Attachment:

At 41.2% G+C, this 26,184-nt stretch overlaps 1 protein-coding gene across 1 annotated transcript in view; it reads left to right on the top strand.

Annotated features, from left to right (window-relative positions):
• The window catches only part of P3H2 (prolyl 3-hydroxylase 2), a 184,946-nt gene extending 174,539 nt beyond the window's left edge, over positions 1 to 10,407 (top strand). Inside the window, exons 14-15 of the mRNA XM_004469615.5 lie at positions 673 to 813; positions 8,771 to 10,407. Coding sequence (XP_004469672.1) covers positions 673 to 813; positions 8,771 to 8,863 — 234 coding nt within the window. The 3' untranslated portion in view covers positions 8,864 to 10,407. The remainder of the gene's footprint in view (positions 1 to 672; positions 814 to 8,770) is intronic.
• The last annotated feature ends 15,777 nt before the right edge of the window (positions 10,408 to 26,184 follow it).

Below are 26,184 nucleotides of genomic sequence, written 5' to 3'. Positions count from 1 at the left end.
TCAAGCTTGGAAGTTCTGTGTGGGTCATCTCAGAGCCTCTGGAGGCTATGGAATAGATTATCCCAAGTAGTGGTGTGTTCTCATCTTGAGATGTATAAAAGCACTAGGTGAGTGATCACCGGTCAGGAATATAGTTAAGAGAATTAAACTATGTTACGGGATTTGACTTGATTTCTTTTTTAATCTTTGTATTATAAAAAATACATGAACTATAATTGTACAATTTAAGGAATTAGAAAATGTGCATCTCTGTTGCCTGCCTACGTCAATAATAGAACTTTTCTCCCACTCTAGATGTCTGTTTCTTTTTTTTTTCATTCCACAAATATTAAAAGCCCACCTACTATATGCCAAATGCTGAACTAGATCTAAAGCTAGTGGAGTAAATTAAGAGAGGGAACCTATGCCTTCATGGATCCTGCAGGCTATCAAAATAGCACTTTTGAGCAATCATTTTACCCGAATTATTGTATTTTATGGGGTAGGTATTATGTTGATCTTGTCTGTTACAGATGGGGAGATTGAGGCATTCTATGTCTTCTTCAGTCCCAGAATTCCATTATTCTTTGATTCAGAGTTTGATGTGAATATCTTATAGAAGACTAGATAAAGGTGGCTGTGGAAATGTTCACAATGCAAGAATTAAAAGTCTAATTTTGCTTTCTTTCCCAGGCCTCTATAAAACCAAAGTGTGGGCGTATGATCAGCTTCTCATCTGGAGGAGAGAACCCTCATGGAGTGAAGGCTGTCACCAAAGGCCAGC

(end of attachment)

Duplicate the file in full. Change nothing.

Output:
At 41.2% G+C, this 26,184-nt stretch overlaps 1 protein-coding gene across 1 annotated transcript in view; it reads left to right on the top strand.

Annotated features, from left to right (window-relative positions):
• The window catches only part of P3H2 (prolyl 3-hydroxylase 2), a 184,946-nt gene extending 174,539 nt beyond the window's left edge, over positions 1 to 10,407 (top strand). Inside the window, exons 14-15 of the mRNA XM_004469615.5 lie at positions 673 to 813; positions 8,771 to 10,407. Coding sequence (XP_004469672.1) covers positions 673 to 813; positions 8,771 to 8,863 — 234 coding nt within the window. The 3' untranslated portion in view covers positions 8,864 to 10,407. The remainder of the gene's footprint in view (positions 1 to 672; positions 814 to 8,770) is intronic.
• The last annotated feature ends 15,777 nt before the right edge of the window (positions 10,408 to 26,184 follow it).

Below are 26,184 nucleotides of genomic sequence, written 5' to 3'. Positions count from 1 at the left end.
TCAAGCTTGGAAGTTCTGTGTGGGTCATCTCAGAGCCTCTGGAGGCTATGGAATAGATTATCCCAAGTAGTGGTGTGTTCTCATCTTGAGATGTATAAAAGCACTAGGTGAGTGATCACCGGTCAGGAATATAGTTAAGAGAATTAAACTATGTTACGGGATTTGACTTGATTTCTTTTTTAATCTTTGTATTATAAAAAATACATGAACTATAATTGTACAATTTAAGGAATTAGAAAATGTGCATCTCTGTTGCCTGCCTACGTCAATAATAGAACTTTTCTCCCACTCTAGATGTCTGTTTCTTTTTTTTTTCATTCCACAAATATTAAAAGCCCACCTACTATATGCCAAATGCTGAACTAGATCTAAAGCTAGTGGAGTAAATTAAGAGAGGGAACCTATGCCTTCATGGATCCTGCAGGCTATCAAAATAGCACTTTTGAGCAATCATTTTACCCGAATTATTGTATTTTATGGGGTAGGTATTATGTTGATCTTGTCTGTTACAGATGGGGAGATTGAGGCATTCTATGTCTTCTTCAGTCCCAGAATTCCATTATTCTTTGATTCAGAGTTTGATGTGAATATCTTATAGAAGACTAGATAAAGGTGGCTGTGGAAATGTTCACAATGCAAGAATTAAAAGTCTAATTTTGCTTTCTTTCCCAGGCCTCTATAAAACCAAAGTGTGGGCGTATGATCAGCTTCTCATCTGGAGGAGAGAACCCTCATGGAGTGAAGGCTGTCACCAAAGGCCAGC